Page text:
The on-demand service would allow users to play games on any TV and nearly any personal computer – even stripped-down netbooks and PCs without graphics processors, said founder and chief executive Steve Perlman.
“When you want to play a game, you just click a button and it plays instantly. It’s that simple,” said Perlman. “So the instant you press a button to shoot something on the screen, the gun goes off.”
This has not been possible before, because unlike with music and movies – which can be compressed for easy online transfers before being streamed – video games are interactive and require instant responses.
OnLive’s technology gets around that limitation with a new form of compression that lets its game servers communicate with players over broadband connections in real time.
Thus, the service can also work on older computers, even those without a graphics processing unit – an essential component of gaming.
For a standard definition TV, a broadband connection of at least 1.5 megabits per second (mbps) is required. And for HDTV resolution, a connection of at least 5 mbps is needed.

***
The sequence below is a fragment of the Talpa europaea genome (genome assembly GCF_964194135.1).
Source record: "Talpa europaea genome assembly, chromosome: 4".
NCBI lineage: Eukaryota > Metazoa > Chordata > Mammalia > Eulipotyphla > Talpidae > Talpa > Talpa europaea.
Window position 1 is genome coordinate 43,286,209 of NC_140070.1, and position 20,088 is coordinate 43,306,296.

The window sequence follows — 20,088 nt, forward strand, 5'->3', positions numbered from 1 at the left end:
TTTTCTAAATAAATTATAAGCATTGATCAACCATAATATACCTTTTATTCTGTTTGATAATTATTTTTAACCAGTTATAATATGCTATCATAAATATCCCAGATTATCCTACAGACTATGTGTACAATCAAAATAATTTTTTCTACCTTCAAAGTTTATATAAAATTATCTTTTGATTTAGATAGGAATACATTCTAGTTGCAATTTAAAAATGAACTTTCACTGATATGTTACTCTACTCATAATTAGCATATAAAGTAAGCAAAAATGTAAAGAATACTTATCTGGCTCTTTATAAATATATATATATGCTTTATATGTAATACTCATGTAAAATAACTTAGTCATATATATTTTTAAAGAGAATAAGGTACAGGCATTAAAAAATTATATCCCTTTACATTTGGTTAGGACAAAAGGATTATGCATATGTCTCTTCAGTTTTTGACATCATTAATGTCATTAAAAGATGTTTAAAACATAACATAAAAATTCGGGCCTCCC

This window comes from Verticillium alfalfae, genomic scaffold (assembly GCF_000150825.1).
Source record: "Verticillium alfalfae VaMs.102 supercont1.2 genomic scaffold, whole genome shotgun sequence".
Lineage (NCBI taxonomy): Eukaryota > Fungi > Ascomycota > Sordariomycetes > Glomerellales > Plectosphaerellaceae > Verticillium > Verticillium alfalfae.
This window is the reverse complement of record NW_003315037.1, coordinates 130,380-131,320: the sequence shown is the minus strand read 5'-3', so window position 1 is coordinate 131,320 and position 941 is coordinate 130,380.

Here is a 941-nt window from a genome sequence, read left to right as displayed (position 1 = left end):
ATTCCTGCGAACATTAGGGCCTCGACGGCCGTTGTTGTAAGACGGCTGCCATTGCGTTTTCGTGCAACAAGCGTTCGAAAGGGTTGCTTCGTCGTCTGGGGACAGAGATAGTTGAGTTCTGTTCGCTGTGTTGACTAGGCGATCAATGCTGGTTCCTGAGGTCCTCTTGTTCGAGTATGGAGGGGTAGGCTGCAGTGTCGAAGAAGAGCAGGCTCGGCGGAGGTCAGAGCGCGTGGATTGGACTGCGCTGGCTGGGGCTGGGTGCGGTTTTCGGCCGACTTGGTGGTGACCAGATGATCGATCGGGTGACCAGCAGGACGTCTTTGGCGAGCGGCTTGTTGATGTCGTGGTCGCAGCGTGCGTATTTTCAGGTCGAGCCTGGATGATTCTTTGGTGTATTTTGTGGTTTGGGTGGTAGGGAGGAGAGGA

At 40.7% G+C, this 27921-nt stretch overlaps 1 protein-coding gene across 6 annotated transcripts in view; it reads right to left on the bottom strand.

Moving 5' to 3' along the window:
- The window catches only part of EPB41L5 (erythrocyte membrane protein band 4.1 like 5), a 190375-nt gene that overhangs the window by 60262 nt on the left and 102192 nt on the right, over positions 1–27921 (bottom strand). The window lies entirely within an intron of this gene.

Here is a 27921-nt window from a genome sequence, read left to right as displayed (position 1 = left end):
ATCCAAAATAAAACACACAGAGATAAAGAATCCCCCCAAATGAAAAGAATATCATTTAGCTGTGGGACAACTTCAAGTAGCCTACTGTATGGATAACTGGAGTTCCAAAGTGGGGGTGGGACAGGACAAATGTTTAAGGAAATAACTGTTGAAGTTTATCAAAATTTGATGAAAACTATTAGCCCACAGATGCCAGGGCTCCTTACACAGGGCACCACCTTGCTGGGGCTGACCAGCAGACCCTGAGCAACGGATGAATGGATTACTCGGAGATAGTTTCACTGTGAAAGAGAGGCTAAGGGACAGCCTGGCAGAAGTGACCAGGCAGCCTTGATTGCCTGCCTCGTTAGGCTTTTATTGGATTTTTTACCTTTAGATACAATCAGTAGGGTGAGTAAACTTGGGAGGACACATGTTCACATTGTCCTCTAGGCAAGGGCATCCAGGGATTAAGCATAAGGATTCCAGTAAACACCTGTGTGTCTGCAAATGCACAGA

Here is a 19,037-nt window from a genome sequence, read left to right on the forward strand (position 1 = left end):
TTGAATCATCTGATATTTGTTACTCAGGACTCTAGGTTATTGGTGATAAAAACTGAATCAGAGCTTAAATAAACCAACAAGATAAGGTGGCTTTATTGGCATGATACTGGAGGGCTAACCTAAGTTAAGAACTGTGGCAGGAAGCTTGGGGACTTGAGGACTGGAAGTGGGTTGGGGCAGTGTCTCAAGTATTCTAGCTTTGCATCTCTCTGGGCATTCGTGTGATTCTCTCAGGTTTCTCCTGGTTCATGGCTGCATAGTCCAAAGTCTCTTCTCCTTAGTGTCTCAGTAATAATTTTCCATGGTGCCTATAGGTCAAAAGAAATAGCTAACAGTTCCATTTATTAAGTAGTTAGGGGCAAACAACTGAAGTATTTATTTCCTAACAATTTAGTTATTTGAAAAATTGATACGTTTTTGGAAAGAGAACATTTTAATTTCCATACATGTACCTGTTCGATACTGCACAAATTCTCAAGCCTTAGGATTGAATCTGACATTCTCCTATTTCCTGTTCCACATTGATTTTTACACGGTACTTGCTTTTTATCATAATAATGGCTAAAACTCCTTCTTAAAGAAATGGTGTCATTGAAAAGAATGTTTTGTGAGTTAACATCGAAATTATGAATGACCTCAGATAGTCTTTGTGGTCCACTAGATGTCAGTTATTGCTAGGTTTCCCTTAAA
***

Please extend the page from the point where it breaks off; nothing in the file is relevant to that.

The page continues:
Through a “MicroConsole” gadget, OnLive’s service will also be available for television sets.
In a demonstration on Tuesday at the Game Developers Conference in San Diego, Perlman played Crysis – a game notorious for its demanding graphical processing needs – on a TV set and on a Mac laptop through OnLive.
Leading game publishers, such as Electronic Arts, Take-Two and Eidos, have already signed on. OnLive has also incorporated social networking elements for multiplayer gaming, such as letting users share ‘brag clips’, which save the last 10 seconds of your game.
Perlman has a lot of confidence in OnLive: “It’s the last console you’ll need.”